HIIT: Effective or Just a Fad?
There has been a recent surge in the number of adherents to High-Intensity Interval Training (HIIT), due in part to the rise of fitness gurus showing off their jaw-dropping bodies on social media. But is HIIT the promising weight and fat loss regimen as it purports itself to be?
What is HIIT?
First off, let’s talk about HIIT. HIIT is an intense workout that combines several short bursts of cardiovascular, strength, and resistance exercises in one session. It is a kind of exercise that focuses on quality rather than quantity, as each session only lasts up to a maximum of 20-30 minutes. A typical workout combines sets of lunges, one-minute sprints, and box jumps, and then having to repeat all these for three more sets or until fail.
The difference of HIIT with cardiovascular and strength exercises is that it focuses on challenging the body and putting it out of its comfort zone. Unlike with traditional aerobics where you don’t allow yourself to go over your maximum capacity, you use all your effort and energy in performing HIIT exercises. HIIT exercises do not go over 30 minutes unlike with traditional exercise, where doing it for at least one hour seems to be the norm.
HIIT has been touted as a fast and efficient weight loss routine that can help you jumpstart your fitness journey, or help you lose the last five stubborn pounds. There is no doubt as to its efficacy since it helps you get out of your routine. The intense and frequent change can help your body get out of its comfortable zone.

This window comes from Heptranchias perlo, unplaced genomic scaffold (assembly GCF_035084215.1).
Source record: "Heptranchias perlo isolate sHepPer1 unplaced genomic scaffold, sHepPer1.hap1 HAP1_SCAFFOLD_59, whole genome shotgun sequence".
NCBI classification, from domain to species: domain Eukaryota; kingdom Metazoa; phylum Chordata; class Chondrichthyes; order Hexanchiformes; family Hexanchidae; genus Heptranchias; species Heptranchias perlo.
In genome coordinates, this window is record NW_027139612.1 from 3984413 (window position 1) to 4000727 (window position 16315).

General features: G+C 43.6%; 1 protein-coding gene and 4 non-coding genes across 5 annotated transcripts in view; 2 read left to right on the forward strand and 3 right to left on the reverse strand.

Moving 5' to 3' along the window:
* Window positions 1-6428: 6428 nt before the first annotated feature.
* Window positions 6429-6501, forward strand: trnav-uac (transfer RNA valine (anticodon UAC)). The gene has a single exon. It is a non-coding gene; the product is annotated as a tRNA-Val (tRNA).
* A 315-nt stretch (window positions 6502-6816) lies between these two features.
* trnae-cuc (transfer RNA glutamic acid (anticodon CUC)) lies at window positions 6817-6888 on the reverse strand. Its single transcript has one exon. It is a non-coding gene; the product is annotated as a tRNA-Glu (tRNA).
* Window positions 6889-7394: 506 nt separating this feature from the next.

Words of Caution
But anyone shouldn’t jump into HIIT so easily and impulsively. You should check for your fitness levels and state of health before signing up for HIIT exercises. Before starting with the routine, you should get yourself checked for possible cardiac, kidney, endocrine, and adrenal conditions that you may have or may be vulnerable to.
You must also be in a pretty good shape when you start the program, and by “good shape,” this means you can run for at least one hour without problems, and you are pretty fit with your cardiovascular health. If over 50 years old, you should have your doctor’s approval since HIIT is a very intensive exercise and extra caution must be taken. If you have knee problems, you should steer away from this exercise since HIIT can be particularly bad on the knees with lots of jumps, squats, and robust foot-to-floor contact.
Is HIIT Effective?
HIIT is an effective weight loss routine only if you are physically prepared for it. The benefits can backfire if you have underlying medical conditions or if you are not fit enough for it can cause physical and physiological injuries. Also, this exercise cannot cover up for bad eating habits. You should first focus on building a healthy diet before embarking on any exercise because you must never find training as an excuse for you to eat more or to eat crap. If you can build healthy eating habits and then move your fitness from there, then you will have good foundations for your weight loss journey.